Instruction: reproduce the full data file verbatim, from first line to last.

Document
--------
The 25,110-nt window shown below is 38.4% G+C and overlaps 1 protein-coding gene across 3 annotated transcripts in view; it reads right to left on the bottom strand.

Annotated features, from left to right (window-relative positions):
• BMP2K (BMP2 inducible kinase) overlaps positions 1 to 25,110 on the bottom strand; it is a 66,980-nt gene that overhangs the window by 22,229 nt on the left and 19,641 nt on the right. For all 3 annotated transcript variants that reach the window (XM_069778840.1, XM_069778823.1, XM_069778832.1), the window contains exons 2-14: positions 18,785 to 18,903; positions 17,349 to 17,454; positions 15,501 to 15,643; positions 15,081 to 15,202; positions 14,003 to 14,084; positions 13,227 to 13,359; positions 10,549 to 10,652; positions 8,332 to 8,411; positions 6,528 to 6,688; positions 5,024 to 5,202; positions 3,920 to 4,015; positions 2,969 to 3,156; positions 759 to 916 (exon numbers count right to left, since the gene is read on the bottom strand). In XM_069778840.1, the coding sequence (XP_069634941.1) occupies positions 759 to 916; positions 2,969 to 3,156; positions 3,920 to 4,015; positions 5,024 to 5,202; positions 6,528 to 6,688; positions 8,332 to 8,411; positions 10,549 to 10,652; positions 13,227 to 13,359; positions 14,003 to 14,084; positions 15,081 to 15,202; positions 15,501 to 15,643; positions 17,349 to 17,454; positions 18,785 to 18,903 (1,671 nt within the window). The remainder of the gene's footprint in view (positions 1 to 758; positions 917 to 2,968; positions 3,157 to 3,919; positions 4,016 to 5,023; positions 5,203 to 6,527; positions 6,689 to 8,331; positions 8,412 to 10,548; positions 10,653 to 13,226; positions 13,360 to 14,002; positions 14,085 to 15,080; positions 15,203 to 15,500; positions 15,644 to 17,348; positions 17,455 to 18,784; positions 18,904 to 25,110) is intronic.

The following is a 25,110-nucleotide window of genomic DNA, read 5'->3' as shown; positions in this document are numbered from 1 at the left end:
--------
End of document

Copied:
The 25,110-nt window shown below is 38.4% G+C and overlaps 1 protein-coding gene across 3 annotated transcripts in view; it reads right to left on the bottom strand.

Annotated features, from left to right (window-relative positions):
• BMP2K (BMP2 inducible kinase) overlaps positions 1 to 25,110 on the bottom strand; it is a 66,980-nt gene that overhangs the window by 22,229 nt on the left and 19,641 nt on the right. For all 3 annotated transcript variants that reach the window (XM_069778840.1, XM_069778823.1, XM_069778832.1), the window contains exons 2-14: positions 18,785 to 18,903; positions 17,349 to 17,454; positions 15,501 to 15,643; positions 15,081 to 15,202; positions 14,003 to 14,084; positions 13,227 to 13,359; positions 10,549 to 10,652; positions 8,332 to 8,411; positions 6,528 to 6,688; positions 5,024 to 5,202; positions 3,920 to 4,015; positions 2,969 to 3,156; positions 759 to 916 (exon numbers count right to left, since the gene is read on the bottom strand). In XM_069778840.1, the coding sequence (XP_069634941.1) occupies positions 759 to 916; positions 2,969 to 3,156; positions 3,920 to 4,015; positions 5,024 to 5,202; positions 6,528 to 6,688; positions 8,332 to 8,411; positions 10,549 to 10,652; positions 13,227 to 13,359; positions 14,003 to 14,084; positions 15,081 to 15,202; positions 15,501 to 15,643; positions 17,349 to 17,454; positions 18,785 to 18,903 (1,671 nt within the window). The remainder of the gene's footprint in view (positions 1 to 758; positions 917 to 2,968; positions 3,157 to 3,919; positions 4,016 to 5,023; positions 5,203 to 6,527; positions 6,689 to 8,331; positions 8,412 to 10,548; positions 10,653 to 13,226; positions 13,360 to 14,002; positions 14,085 to 15,080; positions 15,203 to 15,500; positions 15,644 to 17,348; positions 17,455 to 18,784; positions 18,904 to 25,110) is intronic.

The following is a 25,110-nucleotide window of genomic DNA, read 5'->3' as shown; positions in this document are numbered from 1 at the left end: